Notably, as millers have faced sizable premiums for limited supplies of high-protein HRW and Hard Red Spring (HRS) wheat, extraction rates have moved upward, while total use has declined. In each month of the current marketing year, the wheat flour extraction rate has been at least 77 percent and exceeded the 5-year average extraction rate in all but one month (June 2016).
In January and March, estimated extraction rates rose to 78 percent, the highest monthly rate calculated in the last 17 years. More efficient extraction of flour from available supplies of wheat have supported reduced total use.
Indeed, wheat for food use through the third quarter of the current marketing year is cumulatively down more than 7 million bushels relative to the same period in 2015/16. Above-average milling use in April and May will be required to reach the annual projection, in the absence of any upward revision to back-quarter use data.
Second-quarter flour use was adjusted slightly upward in the most recent report. Any revision to the third-quarter (marketing year) data will be evident in the next Flour Milling Products report, due out August 1.
This month’s downward revision to the food use projection, moves the figure below the 2015/16 estimate and, if realized, marks the second consecutive year of falling food use. A growing U.S. population notwithstanding, reduced per capita consumption of wheat, coupled with improved milling efficiency, compels a reduction in the 2016/17 food use projection this month.
Down 5 million bushels to 955 million, food use for 2016/17 is slightly more than 2 million bushels below the 2015/16 projection.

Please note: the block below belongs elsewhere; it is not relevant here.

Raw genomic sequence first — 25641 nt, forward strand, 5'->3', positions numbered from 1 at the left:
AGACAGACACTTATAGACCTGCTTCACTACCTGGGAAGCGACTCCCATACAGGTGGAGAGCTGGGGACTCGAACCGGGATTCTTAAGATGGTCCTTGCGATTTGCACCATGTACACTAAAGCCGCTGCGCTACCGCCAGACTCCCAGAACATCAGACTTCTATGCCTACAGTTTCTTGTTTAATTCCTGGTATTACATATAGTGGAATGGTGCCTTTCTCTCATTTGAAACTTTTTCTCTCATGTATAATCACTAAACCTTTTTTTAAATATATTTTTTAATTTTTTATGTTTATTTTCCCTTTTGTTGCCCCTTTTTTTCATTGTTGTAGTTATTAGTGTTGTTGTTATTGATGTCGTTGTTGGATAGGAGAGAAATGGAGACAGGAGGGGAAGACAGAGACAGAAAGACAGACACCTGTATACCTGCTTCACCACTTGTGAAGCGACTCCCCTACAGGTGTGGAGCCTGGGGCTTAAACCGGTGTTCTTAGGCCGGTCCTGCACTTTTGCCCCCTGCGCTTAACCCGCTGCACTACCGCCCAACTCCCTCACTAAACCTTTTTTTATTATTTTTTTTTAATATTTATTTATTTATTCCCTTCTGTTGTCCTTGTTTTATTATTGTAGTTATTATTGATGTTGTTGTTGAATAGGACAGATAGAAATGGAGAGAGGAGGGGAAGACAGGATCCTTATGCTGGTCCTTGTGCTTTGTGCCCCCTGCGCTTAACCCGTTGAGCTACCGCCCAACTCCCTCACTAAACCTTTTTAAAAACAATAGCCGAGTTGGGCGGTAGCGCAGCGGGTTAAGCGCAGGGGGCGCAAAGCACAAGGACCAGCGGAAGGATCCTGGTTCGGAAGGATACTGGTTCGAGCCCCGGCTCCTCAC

Tight supplies of high-protein HRW and HRS wheat have supported price premiums in recent months and helped to encourage expanded blending of average quality HRW wheat, where and when feasible.
Food use by class changes for the 2016/17 marketing year are as follows: HRW food use is raised 10 million bushels to 390 million, HRS wheat is lowered 10 million bushels to 250 million, and soft red winter is lowered 5 million to 150 million.
These adjustments bring proportional use into closer alignment with 5-year averages while recognizing the challenging situation millers are faced with: abundant supplies of lower quality wheat and scare supplies of relatively high priced, higher protein wheat.
Elsewhere in the 2016/17 balance sheet, exports are raised 35 million bushels this month to 1,035 million, after U.S. Census Bureau trade data indicated that the strong pace of exports has been maintained over the past 4 weeks, lifting outstanding sales well within range of the revised projection.
Shipments to Africa and China have been brisk and have benefited from the relatively low price of U.S. wheat, coupled with abundant supplies of lower quality grain. All 10 million bushels of the export increase are added to the HRW wheat total, now projected at 440 million bushels.
Recent Strengthening of HRW and HRS Prices Helps Lift All-Wheat Season-Average Price
Higher March 2017 prices for HRW and HRS wheat, as reported by NASS, were supportive of a 5 cent, month-to-month increase in the all-wheat SAFP in the May WASDE report. Now reported as a point estimate, the 2016/17 SAFP is forecast at $3.90 per bushel.
While higher, this price is still well below prices wheat farmers have received in the past several years. Further, net support for the season-average price masks some recent declines in cash prices for lower quality winter wheat.
Prices briefly fell below the HRW loan rates for counties in Kansas, where loans on 1.96 million bushels of HRW wheat are outstanding, as of April 30, 2017.